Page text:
By venturing into writing, former India opener Aakash Chopra has invited critical scrutiny — like taking first strike on a green-top in an away game.
But Chopra comes off well, just as he did during the 2004 tour to Australia when his compact technique blunted a determined attack led by Brett Lee. It’s probably Chopra’s candour that sets apart Beyond the Blues from a slew of similar volumes by Indian cricketers.
Chopra’s book has the usual gripes about umpiring decisions, cramped buses, dingy hotels and unfair selectors; the sections on IPL icons, post-match soirees and ball tampering too are along expected lines.
What’s refreshing is Chopra’s description of the loneliness of a domestic Indian cricketer: “Nothing gives you more pleasure than the soreness of your limbs after a day of batting. Nothing can be compared to the feeling of leaving a ball millimetres away from the off-stump…Yes there won’t be any spectators and the high one gets while donning India colours and playing in front of 100,000 people, but the sound of ball hitting the middle of the bat and the joy of winning the small battle with the bowlers will remain.”
If Chopra has strong views on team composition, tosses and bowling changes made by others, then he is brutally honest when it comes to assessing himself as well. For example, he admits that the incoming delivery has been his nemesis ever since his Test days. Seeking psychiatric help to fight the demons within is another.
After 10 Tests and over a decade of first class cricket, Chopra writes that he is fortunate to have been picked whenever he scored at a time ‘capricious’ selectors ensured many struggled to make it to zonal teams. “To constantly live with the possibility that someone who has performed a lot less than you might get the nod ahead of you must be heartbreaking,” he writes.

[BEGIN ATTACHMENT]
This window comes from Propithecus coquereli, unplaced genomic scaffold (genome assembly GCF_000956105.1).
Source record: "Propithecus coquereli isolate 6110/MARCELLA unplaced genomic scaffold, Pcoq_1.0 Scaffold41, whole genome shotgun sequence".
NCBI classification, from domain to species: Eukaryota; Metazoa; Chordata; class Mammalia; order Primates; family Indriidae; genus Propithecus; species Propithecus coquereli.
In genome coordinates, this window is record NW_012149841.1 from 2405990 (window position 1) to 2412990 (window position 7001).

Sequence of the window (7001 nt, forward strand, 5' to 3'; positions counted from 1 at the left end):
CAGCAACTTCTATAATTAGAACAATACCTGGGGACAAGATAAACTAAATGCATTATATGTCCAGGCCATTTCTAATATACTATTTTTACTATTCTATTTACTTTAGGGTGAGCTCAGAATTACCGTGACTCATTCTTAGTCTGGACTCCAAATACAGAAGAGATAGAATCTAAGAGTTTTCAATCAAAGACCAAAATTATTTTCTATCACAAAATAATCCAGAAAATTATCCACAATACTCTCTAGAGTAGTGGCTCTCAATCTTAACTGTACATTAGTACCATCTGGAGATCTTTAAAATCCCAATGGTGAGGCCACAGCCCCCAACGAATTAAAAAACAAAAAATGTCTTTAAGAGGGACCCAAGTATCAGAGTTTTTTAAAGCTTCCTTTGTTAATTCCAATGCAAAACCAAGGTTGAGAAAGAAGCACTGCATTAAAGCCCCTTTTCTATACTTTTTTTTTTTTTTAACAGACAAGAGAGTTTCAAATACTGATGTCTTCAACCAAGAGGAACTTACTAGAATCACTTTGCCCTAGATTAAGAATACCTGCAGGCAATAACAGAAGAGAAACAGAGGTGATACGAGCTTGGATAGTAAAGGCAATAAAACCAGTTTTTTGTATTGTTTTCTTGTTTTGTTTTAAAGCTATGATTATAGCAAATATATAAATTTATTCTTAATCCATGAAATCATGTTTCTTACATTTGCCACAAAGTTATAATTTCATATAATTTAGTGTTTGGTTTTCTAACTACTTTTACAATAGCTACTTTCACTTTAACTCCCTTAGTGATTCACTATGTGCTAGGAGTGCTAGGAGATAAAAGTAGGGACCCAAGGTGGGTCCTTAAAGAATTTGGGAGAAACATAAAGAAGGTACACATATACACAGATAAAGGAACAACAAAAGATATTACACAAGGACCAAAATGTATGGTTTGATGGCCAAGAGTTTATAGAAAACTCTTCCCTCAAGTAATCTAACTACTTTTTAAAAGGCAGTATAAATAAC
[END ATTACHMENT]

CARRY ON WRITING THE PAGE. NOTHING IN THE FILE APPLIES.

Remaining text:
Despite the heartbreaks (not making the cut despite scoring the most runs last season), Chopra neither loses perspective nor the lightness of touch that keeps the narrative crackling. Through notes, quotes, anecdotes and intimate jottings, his diary of the 2007-08 season shows contemporary cricketers and administrators in a new light.
Sample these — Caribbean captain Chris Gayle fancies acting in Bollywood and Hollywood; Virender Sehwag rewards Delhi team-mates by gifting them Oakley sunglasses; a Delhi cricketer once offered Chopra his ‘lucky’ abdominal guard to help him out of a rut; Shah Rukh Khan texted every Kolkata Knight Rider (KKR) team member before an IPL match and taught them how to dance.
There are more such enlivening tidbits. Chopra was not on talking terms with a team-mate but the two came together on the field to help Delhi win the Ranji Trophy. A cricket board vice president filched caps meant for the Delhi team on match-eve.
Chopra has a nice, feeling turn of phrase. This is how he describes the helplessness of a non-striker as he watches a bowler overstep constantly: “All you can do standing at the non-striker’s end is to sketch the popping crease with either the bat or the shoe and draw the umpire’s attention to it in some way. I’ve seen a bowler bowling six no balls in an over without being called. All I could do was improve my drawing skills.” One can quite understand why KKR teammate Tatenda Taibu told Chopra, exasperated by his constant carping: “You think too much mate.”
If you’ve lost interest after reading the first three jottings, this book is not for you. But if you don’t detest cricket, Chopra's chronicle of the 2007-08 season will keep you engaged.